Myth #2: Run Outside! – We covered this above, but it almost seems logical to get outside where there is less to fall and hurt you. While this might be true, getting outside during the quake is what is statistically going to leave you injured as compared to staying put. Its not the outside that is less safe, its the journey there. Stay put. You’re much safer there.
Myth #3: Get in the Triangle of Life! – You may have seen a chain email (for those who don’t use email, its basically what Facebook is now…lots of random stuff in your feed, but it used to be in your inbox. Yes, I’m dating myself) a while back or even an info-graphic floating around that dissuaded you from following the proven DROP, COVER, and HOLD ON in favor of positioning yourself next to a large object which supposedly provided a void where you would be if something fell on the object you were next to and then fell to the floor. This erroneous advice makes several assumptions about how buildings react to earthquakes, how stuff inside might always fall, and that you will always find one of these ‘triangles of life’ to get into during an earthquake. This is a very hazardous technique and should not be followed.
What to do After an Earthquake
What to do after an earthquake can largely depend on how large the quake was, how severely your home/office/school/etc was damaged, and potentially how injured you might be.
For the purposes of this article, we will assume that the situation is largely what happened during this last 7.0 quake that we have just endured. I will boil the situation down to that you are largely OK, there is some damage to your home, which is where you were at the time and that infrastructure could be compromised around your immediate area, potentially limiting entry/egress from where you are.
First perform a quick self-evaluation. Are you hurt? If so, you’ll need to evaluate how hurt and if you need assistance. If you need medical attention, attempt to call/text for help if communications are still up. If others around you are hurt, provide assistance to them and help get others to safety if you can do so.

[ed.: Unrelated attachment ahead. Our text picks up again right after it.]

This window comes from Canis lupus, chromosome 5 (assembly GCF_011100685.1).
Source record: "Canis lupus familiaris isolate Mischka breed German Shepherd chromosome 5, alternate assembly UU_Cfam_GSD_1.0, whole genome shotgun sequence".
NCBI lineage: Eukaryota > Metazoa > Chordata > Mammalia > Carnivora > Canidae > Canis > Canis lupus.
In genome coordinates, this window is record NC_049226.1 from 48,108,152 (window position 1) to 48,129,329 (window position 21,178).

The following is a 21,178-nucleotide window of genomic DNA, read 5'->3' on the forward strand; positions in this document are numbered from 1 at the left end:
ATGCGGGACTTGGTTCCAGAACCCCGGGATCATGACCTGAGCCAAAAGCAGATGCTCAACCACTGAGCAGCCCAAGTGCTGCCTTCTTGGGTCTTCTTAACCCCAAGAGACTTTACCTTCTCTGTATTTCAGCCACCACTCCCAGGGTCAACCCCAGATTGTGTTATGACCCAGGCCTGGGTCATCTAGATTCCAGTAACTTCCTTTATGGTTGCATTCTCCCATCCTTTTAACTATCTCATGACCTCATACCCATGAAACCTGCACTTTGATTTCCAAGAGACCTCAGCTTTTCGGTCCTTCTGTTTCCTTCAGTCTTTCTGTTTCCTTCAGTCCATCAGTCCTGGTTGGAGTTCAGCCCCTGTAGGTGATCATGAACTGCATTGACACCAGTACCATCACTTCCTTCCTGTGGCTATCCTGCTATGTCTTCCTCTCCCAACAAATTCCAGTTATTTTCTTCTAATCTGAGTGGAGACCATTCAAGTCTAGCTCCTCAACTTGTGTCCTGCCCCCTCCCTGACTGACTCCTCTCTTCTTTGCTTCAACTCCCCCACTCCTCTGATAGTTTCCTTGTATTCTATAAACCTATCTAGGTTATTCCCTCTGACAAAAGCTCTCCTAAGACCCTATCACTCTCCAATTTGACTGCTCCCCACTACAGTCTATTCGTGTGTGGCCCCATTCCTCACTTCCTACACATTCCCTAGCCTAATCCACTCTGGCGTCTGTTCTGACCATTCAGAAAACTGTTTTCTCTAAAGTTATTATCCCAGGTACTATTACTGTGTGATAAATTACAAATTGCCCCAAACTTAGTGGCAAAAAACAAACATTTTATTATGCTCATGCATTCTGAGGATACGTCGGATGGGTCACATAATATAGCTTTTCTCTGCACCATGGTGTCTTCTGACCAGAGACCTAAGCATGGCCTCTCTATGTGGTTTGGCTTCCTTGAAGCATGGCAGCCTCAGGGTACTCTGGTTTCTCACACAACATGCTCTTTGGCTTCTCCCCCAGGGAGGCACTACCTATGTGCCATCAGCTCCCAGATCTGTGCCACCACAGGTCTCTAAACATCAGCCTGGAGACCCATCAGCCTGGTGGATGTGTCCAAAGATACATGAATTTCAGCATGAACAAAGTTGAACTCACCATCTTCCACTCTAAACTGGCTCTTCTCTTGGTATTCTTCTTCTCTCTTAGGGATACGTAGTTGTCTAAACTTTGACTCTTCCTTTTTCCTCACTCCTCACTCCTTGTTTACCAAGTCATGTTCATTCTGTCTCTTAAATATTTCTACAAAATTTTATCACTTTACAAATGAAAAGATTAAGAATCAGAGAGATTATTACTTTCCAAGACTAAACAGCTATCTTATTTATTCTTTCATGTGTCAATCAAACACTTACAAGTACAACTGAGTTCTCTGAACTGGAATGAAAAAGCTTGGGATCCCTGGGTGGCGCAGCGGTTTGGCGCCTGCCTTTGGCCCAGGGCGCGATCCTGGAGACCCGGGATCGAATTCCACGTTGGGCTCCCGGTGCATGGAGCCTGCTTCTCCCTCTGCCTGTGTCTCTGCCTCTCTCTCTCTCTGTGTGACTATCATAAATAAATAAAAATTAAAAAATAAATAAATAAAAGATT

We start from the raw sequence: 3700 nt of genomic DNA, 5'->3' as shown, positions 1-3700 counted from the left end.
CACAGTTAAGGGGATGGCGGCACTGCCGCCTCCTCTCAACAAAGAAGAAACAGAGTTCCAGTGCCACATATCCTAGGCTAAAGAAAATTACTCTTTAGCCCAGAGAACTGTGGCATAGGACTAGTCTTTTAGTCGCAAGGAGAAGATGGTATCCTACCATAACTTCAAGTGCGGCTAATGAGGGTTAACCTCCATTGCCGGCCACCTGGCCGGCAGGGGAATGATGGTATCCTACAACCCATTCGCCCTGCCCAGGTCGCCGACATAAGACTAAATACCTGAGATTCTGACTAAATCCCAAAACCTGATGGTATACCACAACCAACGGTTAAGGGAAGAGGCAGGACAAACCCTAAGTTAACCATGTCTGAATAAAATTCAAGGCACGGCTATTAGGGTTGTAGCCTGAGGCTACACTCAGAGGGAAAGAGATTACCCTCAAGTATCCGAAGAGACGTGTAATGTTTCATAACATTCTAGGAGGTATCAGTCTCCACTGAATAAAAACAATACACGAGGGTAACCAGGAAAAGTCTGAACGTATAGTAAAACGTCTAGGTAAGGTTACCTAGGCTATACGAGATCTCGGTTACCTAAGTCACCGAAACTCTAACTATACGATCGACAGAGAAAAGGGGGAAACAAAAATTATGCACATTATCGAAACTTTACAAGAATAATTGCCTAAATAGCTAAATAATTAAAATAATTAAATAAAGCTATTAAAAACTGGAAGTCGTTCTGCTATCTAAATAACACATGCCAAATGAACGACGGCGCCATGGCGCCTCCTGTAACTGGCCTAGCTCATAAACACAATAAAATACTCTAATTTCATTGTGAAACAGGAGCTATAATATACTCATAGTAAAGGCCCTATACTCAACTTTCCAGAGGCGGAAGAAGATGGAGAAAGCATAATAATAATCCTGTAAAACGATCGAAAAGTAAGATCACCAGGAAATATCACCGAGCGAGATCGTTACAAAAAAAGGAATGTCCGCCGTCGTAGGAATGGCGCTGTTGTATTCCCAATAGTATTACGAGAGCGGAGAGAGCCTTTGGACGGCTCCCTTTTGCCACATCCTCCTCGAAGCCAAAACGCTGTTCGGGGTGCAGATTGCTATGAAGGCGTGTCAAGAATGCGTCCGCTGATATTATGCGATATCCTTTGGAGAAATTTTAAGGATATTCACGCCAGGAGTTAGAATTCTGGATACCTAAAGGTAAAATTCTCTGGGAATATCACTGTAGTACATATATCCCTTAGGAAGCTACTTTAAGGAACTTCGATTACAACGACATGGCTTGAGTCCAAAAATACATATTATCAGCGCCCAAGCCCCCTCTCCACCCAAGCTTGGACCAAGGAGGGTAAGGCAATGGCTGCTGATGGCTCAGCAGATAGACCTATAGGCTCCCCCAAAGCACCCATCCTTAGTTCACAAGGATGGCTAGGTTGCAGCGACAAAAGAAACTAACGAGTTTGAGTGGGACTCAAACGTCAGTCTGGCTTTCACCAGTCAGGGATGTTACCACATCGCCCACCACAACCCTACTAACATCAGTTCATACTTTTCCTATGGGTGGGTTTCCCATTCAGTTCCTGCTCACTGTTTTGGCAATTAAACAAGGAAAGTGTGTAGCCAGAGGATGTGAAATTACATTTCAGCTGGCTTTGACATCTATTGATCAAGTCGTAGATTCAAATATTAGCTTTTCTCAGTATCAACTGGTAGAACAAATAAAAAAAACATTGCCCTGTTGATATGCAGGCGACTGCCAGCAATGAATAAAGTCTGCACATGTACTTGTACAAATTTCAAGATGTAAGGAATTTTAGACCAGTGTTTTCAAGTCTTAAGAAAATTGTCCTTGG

Immediately after the initial shaking, the first thing to expect is…more earthquakes. Alaskans have experienced more than 1,800 aftershocks in less than a weeks time since the first quake. Because you don’t know if there are going to be more earthquakes, your primary focus is going to be getting out of the potentially damaged building you are in.
If you’re wondering how the aftershock sequence looks to a seismometer, here is the last 24 hours of data from our Rabbit Creek station. We’re up to around 1,800 now, the great majority of which were too small to feel. pic.twitter.com/HxO6BMxrWq
— AK Earthquake Center (@AKearthquake) December 4, 2018
Once you have determined that your home might be OK to assess for damage, you’ll now focus on mitigating other hazards that might have been created from the quake. Those additional hazards could be:
-Natural Gas Leaks
-Damaged Electrical Wiring
-Broken Water Lines
-Potential Falling Objects
Natural Gas Leaks – Many of the fires that start as a result from an earthquake are from damaged or parted natural gas supply lines that release gas into a home or nearby a home until that gas finds an ignition source. An explosion, or at least a fire can result from this. Installing automatic shutoff valves on your gas supply line or at least knowing how to manually turn off the gas supply to your home is a very important bit of safety to be familiar with. If you’re renting, ask your landlord where the shut-off valve is. Once you find it, the best strategy would be to tie or wire a tool near or on this valve so you aren’t searching for a wrench in this chaos!
Damaged Electrical Wiring – If you suspect, or see, damaged electrical wiring, have downed lines on your house or property, or feel the need to cut power to your home, knowing how to shut off your homes electricity at your main electrical panel is good to know. If you cannot access the inside of your home or want to shut off power at your main feed, shutting off the power at the main disconnect is also an option.